But in this instance, the shame David is experiencing seems to be more objective. David says that those around him love worthlessness and seek what is false, so perhaps others were speaking lies about him and disgracing his name or reputation. Maybe they were casting doubt on his integrity or his ability to lead. Whatever the case, something is happening to David, bringing him dishonor and reproach.

But he doesn’t appear to feel this shame internally. Instead, he is firmly rooted in the truth. In verse one, he declares that God is his righteousness—his identity, reputation, deliverance, and vindication. And in verse three, he says the Lord sets the godly apart for himself and that Yahweh hears and responds to his calls. So whatever shame is brought on David, he rejects it and holds firm to the truth. He belongs to Yahweh, and Yahweh will take care of him.

He moves on to say,

Vs. 4 “Be angry, and do not sin; ponder in your own hearts on your beds, and be silent. Offer right sacrifices, and put your trust in the LORD.”

I don’t know if David is preaching to himself here or if he is still addressing others. Regardless, there’s solid truth in these verses.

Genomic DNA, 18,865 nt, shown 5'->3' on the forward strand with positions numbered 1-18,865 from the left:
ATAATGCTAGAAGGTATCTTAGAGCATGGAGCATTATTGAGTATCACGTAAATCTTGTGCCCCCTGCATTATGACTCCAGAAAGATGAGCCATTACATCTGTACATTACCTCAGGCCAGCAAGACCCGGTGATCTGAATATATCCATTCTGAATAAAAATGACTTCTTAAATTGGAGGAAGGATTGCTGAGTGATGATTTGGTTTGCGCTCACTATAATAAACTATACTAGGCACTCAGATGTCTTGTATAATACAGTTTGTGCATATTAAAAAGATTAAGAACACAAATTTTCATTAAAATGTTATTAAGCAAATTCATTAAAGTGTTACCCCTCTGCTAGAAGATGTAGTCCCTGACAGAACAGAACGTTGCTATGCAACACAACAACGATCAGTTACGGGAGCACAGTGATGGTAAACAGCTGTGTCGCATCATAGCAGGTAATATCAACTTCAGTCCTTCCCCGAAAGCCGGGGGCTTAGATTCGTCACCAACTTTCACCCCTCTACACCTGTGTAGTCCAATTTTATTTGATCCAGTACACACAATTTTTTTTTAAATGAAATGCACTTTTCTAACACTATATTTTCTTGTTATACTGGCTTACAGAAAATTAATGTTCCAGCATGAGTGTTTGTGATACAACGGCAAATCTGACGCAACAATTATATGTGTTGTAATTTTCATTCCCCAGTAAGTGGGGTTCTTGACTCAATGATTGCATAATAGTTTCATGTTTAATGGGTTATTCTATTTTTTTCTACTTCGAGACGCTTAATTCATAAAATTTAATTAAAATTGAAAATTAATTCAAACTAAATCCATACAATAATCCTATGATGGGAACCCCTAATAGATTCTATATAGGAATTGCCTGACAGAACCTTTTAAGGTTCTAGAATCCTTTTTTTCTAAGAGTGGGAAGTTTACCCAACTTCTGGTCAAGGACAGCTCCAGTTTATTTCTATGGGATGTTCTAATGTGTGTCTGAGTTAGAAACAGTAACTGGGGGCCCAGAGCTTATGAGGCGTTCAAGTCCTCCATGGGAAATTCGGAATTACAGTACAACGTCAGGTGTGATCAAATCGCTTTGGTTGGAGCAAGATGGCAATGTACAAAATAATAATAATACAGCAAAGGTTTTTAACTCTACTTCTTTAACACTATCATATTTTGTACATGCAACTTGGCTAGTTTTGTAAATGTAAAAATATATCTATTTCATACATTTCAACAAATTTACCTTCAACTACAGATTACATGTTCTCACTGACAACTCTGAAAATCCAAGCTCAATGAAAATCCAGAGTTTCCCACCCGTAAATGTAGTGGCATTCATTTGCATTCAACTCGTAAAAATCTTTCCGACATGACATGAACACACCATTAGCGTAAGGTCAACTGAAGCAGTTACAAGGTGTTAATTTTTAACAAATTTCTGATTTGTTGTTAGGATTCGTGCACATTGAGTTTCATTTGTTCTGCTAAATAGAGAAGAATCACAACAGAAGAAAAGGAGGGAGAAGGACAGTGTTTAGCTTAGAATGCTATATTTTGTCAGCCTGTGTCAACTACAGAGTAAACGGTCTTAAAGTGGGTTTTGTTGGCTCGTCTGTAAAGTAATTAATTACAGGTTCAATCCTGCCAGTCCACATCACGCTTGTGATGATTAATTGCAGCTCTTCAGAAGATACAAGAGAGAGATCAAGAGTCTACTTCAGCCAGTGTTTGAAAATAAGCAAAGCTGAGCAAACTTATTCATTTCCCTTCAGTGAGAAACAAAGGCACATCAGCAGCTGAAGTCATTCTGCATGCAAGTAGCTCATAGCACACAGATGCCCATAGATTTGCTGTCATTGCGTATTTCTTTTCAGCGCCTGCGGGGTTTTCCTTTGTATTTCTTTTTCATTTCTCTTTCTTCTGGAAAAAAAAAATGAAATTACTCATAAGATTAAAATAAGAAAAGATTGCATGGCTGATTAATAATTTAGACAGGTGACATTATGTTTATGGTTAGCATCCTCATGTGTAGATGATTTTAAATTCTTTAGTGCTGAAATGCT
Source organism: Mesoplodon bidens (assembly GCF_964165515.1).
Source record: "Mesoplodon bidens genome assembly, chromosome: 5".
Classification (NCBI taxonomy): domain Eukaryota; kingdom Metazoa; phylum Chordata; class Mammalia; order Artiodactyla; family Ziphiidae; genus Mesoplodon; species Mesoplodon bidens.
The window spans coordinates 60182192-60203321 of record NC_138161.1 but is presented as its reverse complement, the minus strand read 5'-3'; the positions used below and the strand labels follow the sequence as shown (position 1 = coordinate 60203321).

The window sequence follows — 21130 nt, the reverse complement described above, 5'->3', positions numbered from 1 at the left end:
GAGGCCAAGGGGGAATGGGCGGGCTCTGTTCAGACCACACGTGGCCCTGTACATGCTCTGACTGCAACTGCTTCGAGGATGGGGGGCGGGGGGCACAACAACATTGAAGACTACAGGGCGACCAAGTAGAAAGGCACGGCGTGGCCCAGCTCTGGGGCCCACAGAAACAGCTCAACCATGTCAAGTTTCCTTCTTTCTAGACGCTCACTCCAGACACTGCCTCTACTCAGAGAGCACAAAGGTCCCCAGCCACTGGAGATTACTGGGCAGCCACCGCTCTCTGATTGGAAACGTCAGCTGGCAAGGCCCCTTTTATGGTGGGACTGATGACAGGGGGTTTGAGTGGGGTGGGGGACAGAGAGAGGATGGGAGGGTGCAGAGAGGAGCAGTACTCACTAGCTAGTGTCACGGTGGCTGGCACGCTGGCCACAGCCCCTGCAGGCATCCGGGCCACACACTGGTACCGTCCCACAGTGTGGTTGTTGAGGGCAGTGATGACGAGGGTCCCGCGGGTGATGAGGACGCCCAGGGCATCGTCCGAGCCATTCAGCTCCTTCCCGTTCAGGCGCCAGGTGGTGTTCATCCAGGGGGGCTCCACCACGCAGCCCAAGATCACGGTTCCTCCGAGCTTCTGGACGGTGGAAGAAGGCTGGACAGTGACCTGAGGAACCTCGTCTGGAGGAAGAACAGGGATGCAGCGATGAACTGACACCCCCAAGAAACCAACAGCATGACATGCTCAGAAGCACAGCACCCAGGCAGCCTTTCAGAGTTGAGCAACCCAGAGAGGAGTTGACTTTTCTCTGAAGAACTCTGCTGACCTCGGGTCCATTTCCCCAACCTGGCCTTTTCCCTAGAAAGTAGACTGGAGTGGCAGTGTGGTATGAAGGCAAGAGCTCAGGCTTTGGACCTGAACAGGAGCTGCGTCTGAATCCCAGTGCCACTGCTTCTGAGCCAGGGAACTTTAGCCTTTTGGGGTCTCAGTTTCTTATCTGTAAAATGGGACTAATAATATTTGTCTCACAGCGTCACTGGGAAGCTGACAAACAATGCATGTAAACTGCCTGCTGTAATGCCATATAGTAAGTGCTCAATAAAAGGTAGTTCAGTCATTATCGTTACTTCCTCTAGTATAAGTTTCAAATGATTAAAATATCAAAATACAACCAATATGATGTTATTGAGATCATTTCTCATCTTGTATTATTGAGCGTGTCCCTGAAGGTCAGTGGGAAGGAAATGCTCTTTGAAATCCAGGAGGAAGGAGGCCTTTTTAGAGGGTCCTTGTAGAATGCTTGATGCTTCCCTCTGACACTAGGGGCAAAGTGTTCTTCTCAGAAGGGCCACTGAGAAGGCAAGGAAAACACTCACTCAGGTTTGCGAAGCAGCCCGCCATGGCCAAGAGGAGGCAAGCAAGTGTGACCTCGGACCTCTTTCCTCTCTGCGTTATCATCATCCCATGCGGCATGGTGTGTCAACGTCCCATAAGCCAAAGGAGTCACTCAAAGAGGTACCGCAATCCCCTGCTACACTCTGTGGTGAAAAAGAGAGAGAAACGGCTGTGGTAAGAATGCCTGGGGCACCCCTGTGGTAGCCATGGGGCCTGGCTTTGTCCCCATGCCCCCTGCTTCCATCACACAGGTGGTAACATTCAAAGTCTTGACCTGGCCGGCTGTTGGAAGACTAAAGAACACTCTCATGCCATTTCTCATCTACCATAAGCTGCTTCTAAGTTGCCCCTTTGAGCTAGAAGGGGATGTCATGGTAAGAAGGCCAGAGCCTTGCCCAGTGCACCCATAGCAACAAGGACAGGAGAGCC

Due to childhood experiences and my own inaccurate thinking, I’ve struggled all my life to believe anger is an acceptable emotion. But Scripture doesn’t say, “do not be angry.” It says, “Be angry…but in your anger, don’t sin….” Instead, ponder and “be silent," implying that anger can lead us to sin with our speech.

I recently heard a speaker reference Donald Miller’s book Hero on a Mission. In the book, Miller says there are four main characters in every story: the victim, the villain, the hero, and the guide. At some point in our lives, we’ve all been one of these characters. A danger for all of us is that we can turn into the villain when we do not address and heal from the wounds we’ve experienced. This is the crux of what David seems to be saying here. Anger is an appropriate response to evil, injustice, sin, selfishness, abuse, and atrocities committed against humans created in God’s image. But it’s a razor's edge between righteous anger and self-righteousness, victim and villain. I move from victim to villain when I take my hurt and hurt in return. A venting session can easily kindle a tiny spark and turn it into a raging inferno. And honestly, sometimes, it just feels good. I’m not always consciously aware of what I'm doing at the moment; I’m just “venting.” But when I walk away, I recognize the payoff. It feeds something unhealthy in me. My mouth gets ahead of me and reveals unhealed wounds. Sometimes, they haven’t yet healed because they’re current and ongoing. Sometimes it’s because they’re early in the healing process, and it doesn’t take much to re-open them. But other times, I’ve not yielded them to God and entrusted myself to his care. This, I think, is what leads David to say in verse five,